Getting in shape is no easy feat. It takes blood, sweat and tears to tone up and trim down. What if there was a better way?
Last January, fitness instructor Melissa Allen began a lifestyle change that resulted in a 40-pound loss. After excelling at the basics of getting in shape — changing her diet and dedicating gym time — she was bored of the same gym routine.
After branching out to training for 5K runs, Allen had to take a break because of knee pain. What was she going to do besides the same old elliptical and weight lifting at the gym?
Enter HIGH Fitness, the brainchild of Emily Nelson and Amber Zenith. Described as “body-sculpting fun,” this hour-long class combines cardio and toning exercises set to popular music.
Allen happened upon a HIGH Fitness pop-up class in her hometown of Calgary, Alberta, last year. It only took one class to get hooked on the high-impact cardio and toning frenzy that is more of a dance party than a punishing gym routine.
Check out HIGH Fitness. (Video via “And Elise Photo and Film” on Vimeo.)
How is HIGH Fitness different from Zumba or other dance fitness classes? HIGH Fitness is high intensity plyometrics and toning mixed with easy to follow choreography. (Take a look at a first timer’s experience on Fox 13 News and Studio 5.)
“We had taken and taught hundreds of fitness classes between the two of us,” Nelson explained in a recent Good4Utah interview. “We thought there was a niche missing in the fitness industry. Classes were either ‘dancey’ or really hard. We felt that we needed to mesh the two together.”
Zenith explained in the same interview that “it is a fitness class before it is a dance class.”
Allen fell in love with HIGH Fitness and attended classes up to four times a week. After her initial 40-pound weight loss, she lost another 30 pounds and began the teaching certification process, fittingly called HIGH School.
“The cool thing is that it’s not about losing the weight, but being strong,” Allen explained. “HIGH is so much fun. It’s a community. I had a really tough year, and my friends in class were my support system through it all.”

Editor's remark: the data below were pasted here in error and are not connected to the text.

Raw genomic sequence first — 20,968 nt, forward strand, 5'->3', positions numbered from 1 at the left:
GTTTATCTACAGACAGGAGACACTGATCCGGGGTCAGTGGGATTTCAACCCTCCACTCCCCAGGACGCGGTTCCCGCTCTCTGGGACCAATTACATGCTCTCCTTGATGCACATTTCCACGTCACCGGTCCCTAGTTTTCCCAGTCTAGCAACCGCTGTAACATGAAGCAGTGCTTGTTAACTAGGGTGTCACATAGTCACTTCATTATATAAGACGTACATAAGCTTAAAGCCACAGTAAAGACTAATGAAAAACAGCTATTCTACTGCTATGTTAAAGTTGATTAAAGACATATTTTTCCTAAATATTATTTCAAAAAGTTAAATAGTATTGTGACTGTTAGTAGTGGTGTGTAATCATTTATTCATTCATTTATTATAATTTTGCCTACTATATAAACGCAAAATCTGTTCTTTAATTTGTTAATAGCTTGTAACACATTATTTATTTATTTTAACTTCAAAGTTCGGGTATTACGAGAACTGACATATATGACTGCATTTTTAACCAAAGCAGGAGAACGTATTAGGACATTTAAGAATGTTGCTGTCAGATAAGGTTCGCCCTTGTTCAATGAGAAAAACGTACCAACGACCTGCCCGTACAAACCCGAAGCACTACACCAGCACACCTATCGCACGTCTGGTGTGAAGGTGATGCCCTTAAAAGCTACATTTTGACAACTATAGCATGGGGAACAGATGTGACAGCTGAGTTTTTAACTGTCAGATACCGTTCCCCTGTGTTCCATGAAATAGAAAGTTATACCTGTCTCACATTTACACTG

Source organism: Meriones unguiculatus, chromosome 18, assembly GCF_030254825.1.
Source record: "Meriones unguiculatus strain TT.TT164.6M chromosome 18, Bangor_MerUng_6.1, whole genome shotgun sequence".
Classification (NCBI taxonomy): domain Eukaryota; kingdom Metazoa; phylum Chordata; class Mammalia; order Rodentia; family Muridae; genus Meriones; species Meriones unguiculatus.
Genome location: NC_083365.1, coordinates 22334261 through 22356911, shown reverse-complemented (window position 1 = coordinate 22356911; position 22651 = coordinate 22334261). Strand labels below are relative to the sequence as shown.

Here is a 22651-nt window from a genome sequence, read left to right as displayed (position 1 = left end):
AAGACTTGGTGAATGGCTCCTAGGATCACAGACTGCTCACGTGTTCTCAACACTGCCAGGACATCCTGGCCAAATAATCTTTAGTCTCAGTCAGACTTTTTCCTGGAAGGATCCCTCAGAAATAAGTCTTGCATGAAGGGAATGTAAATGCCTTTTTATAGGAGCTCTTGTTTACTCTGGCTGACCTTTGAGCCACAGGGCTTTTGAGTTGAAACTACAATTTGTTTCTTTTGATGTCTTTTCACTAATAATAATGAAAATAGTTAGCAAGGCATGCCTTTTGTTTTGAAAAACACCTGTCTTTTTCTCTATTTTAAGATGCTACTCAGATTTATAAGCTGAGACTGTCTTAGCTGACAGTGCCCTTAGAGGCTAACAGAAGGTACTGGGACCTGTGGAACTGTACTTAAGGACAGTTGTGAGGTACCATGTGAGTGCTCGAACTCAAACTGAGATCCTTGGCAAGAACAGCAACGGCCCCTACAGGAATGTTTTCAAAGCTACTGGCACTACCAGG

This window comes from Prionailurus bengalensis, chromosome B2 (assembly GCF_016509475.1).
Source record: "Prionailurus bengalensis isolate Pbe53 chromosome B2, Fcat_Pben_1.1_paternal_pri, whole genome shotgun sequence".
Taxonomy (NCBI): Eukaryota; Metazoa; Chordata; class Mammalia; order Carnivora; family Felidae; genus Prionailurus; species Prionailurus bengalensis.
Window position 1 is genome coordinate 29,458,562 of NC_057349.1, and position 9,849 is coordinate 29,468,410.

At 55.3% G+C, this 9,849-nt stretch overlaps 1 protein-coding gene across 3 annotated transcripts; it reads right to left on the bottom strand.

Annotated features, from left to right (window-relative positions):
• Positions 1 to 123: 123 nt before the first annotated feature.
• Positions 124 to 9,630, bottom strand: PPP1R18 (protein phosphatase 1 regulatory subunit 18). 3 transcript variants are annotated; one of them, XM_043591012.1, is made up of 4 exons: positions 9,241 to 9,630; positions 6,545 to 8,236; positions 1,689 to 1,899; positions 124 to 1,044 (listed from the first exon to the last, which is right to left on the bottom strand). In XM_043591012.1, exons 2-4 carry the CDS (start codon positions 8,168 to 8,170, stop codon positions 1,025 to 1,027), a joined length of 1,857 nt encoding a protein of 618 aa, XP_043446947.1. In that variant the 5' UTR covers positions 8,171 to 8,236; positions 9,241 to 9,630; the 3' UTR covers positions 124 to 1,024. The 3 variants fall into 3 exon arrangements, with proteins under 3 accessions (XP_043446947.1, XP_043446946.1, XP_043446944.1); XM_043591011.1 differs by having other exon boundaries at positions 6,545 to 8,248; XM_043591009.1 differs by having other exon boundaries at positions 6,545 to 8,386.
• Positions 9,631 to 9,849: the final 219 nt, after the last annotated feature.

Nelson echoed this point in a recent interview. “We want to be known for more that just a class, but rather a community.”
For Allen, HIGH Fitness is more than losing weight and superficiality. It’s a class that promotes well-being. After becoming involved in her local HIGH Fitness community, Allen has focused on just being healthy and making smart choices.
Many fitness programs are about the scale and reaching goals alone, but not HIGH. It’s hard not to make friends in a HIGH Fitness class. It’s also hard to feel out of place.
“If I miss a few classes in a row, I’m getting calls asking ‘Where are you? We miss you!’” Allen continued, “HIGH is not a clique at all. If you’re new to a class, you’re always welcomed in.”
Fundraisers are also central to the HIGH Fitness community. Allen spoke of the multiple successful fundraisers taken on by instructors. From raising money for the kidney foundation and for leukemia, every cause is close to home. Every cent is donated to the designated cause, including the fees for the class space.
Melissa Allen embodies the spirit and passion of HIGH. Established a little over a year ago, the class has and will continue to grow and change lives just like Allen’s. Zenith and Nelson have created a community of support and love, and all are welcome to jump in and break a sweat.
HIGH Fitness is a complete body-sculpting, dance party fitness class. HIGH launched last year in Calgary, Canada and Bountiful, Utah, and is spreading fast. HIGH is now all over Utah, California, Texas, Arizona and other states. Find a local class here and follow along on both Instagram and Facebook.
Megan, a public relations major, works as a social media manager by day and shops online clearance sections by night. She’s an advocate for gluten-free treats. You can find her reading the latest Mindy Kaling book or creating a tasteful collage wall.